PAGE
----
It is no secret that the world have been shifted greatly due to technology. A few weeks ago I talked about the invention of street light and how that has influenced the world in more than realised by most people. Today, the most prominent life-changing technology is the digital technology. The creative world is no exception to those which are affected by this technology. Not only do cameras have now become digital, but online communities and services such as YouTube, Facebook, VIMEO, DeviantArt, SoundCloud and Kickstarter have changed the way creative individuals share their ideas, projects and products.
I can’t imagine doing analog photography as opposed to digital photography. I did this for a semester last year and I felt so wasteful. I was afraid of making shots and it was close to impossible to get immediate feedback on experiments. I felt that I learned slower. Where I think of improvement plans, I was not able to implement until a relatively long time compared to when I shoot digitally so I tend to forget to implement them.
Places such as YouTube, DeviantArt and other websites and forums have given me the opportunity to start and learn more about photography. The endless amounts of tutorials and how-to material is phenomenal. These type of material are easier to find and most cost next to nothing (aside from the internet fees itself) to access.
Amazon’s Kindle store and device have also assisted me a lot in my journey as a creative communicator & producer. Kindle have allowed me to carry multiple books in the one, relatively small and light device so I can read on the go. How does this help me as a creative producer? Reading on the go means I read more in general. What do I read? I read not only non-fiction books that might directly help me but also fiction books to stimulate my imagination. By using Amazon’s kindle, I also don’t have to go to the book stores (which we have a lack of in Perth now) to pick out the limited books they have there within their opening hours. I can search for books, read reviews of the books and buy the books anytime I want providing that I have internet connection.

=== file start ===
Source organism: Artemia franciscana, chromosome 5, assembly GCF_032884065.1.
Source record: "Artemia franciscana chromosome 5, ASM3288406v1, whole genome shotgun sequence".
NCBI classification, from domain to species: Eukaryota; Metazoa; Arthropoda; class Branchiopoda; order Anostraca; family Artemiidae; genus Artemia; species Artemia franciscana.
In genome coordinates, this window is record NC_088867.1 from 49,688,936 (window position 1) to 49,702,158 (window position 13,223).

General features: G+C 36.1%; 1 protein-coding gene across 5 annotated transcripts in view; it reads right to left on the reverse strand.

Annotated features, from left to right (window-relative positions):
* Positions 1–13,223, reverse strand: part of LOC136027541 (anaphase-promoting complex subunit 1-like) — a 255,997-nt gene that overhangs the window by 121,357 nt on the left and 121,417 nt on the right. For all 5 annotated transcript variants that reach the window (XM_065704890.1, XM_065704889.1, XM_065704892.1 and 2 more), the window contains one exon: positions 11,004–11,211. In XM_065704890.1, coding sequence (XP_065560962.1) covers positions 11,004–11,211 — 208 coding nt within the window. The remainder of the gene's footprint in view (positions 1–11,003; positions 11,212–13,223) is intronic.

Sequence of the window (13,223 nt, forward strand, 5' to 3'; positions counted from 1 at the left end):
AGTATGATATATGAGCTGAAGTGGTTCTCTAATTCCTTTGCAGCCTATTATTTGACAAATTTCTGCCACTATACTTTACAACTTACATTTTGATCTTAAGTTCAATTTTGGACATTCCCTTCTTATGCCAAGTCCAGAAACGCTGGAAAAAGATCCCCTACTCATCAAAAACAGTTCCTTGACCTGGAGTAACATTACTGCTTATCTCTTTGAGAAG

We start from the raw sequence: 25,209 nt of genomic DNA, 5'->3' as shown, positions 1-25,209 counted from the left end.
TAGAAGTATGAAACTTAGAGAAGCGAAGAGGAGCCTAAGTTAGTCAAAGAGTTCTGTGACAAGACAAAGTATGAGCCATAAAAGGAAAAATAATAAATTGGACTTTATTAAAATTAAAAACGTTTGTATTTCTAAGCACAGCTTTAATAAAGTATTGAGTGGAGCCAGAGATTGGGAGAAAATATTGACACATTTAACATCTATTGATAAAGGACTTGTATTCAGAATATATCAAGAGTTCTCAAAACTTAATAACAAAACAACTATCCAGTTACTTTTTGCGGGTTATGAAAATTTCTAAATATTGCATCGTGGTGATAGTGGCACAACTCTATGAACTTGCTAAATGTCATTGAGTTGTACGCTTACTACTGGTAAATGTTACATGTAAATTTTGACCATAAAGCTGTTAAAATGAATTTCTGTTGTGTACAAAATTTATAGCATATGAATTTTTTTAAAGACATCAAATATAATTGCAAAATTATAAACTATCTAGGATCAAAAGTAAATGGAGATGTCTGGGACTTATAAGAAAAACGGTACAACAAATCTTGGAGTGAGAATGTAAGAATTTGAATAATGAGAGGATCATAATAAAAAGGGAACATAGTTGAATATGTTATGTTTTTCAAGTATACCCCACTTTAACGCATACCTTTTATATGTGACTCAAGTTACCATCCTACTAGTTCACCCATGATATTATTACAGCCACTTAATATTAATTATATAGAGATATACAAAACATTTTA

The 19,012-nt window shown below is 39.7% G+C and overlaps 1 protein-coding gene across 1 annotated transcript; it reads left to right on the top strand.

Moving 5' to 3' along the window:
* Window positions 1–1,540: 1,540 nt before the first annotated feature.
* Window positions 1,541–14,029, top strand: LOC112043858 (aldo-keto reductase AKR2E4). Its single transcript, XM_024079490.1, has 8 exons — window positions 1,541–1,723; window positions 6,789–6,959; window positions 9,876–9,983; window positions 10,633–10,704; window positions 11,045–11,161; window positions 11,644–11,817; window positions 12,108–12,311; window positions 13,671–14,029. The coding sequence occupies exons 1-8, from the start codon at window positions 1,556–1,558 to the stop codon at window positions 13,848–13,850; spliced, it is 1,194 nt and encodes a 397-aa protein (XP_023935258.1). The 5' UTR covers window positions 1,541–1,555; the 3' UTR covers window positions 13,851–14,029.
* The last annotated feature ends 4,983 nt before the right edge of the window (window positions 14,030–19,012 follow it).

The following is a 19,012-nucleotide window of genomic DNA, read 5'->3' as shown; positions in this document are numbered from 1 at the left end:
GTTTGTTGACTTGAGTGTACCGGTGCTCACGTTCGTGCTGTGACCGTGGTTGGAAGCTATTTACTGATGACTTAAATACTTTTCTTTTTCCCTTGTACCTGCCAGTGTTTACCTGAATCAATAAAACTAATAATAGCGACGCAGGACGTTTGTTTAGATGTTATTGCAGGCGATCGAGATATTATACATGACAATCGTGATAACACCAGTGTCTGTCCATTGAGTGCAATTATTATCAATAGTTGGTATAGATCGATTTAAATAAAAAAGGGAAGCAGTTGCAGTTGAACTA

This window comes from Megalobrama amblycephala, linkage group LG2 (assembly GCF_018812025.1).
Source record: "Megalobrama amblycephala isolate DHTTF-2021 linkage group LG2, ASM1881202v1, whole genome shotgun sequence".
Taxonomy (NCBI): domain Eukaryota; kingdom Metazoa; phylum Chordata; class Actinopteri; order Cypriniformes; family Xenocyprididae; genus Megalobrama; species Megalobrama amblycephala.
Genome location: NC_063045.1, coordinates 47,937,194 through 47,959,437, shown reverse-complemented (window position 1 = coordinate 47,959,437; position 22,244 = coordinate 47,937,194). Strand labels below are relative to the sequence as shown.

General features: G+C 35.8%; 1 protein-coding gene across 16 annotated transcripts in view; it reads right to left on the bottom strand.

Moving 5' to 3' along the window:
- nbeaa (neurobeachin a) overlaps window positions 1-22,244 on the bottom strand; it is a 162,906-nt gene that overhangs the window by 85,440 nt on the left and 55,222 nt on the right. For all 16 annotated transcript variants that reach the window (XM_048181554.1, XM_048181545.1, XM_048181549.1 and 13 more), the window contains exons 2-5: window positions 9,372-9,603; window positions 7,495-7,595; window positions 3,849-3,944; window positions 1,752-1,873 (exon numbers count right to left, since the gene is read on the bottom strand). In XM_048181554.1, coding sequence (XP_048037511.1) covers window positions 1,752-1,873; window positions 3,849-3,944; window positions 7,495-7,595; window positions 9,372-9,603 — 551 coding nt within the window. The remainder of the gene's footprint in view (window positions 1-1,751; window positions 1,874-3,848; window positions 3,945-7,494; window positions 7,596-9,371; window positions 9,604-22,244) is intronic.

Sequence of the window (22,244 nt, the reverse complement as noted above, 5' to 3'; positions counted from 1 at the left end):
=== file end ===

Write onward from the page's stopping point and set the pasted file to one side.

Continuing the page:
The internet and technology have also provided me with the opportunity to publish my work online almost without the bottleneck of a curator. Of course websites such as Facebook have policies about nudity, etc. but other than that I can publish my work as much as I like to for no financial costs. This not only allow more exposure to my work but also I am able to network with different people with the same interests including models, hair and/or make-up artists, wardrobe stylists, other photographers as well as potential customers. This platform also provides me the ability to spread words to my friends and let them know what I’m up to and promote myself as a photographer.
The digital platforms have also heavily influenced my work. It makes me want to finish my work faster because the response of my projects are almost instantaneous when I do publish work online. I am less afraid of mistakes as taking a snap on my digital camera costs virtually nothing. I don’t have to worry about printing my work most of the time as my audiences primarily reach me through the internet. And I can work on things anytime I prefer, morning, day or night, and not have to worry about operating hours of darkrooms, printing services, etc.
I realise now that all that connects to Csikszentmihalyi’s (1996) creative flow elements.
Of course, other websites would help certain people more than others and the same platform my help different people in different ways but these are just some of the more influential platforms to me.
Aside from the learning and convenience aspect, technology opened up opportunities never before possible – reaching a global audience. Well, an extremely larger audience anyway. This rises up to a problem: copyright. Why?
- It’s so easy to copy the image and upload it somewhere else.
- Different copyright laws apply to different parts of the world
- The internet is so large and inclusive today that you’ll reach both the educated and the less educated people. Particularly in knowledge about copyright.
I’ll talk about this more in my next blog post which will be about Australian Copyright.
Csikszentmihalyi, M. (1996). The Flow of Creativity. Creativity: Flow and the psychology of discovery and invention (pp. 107-126). New York, NY: HarperCollins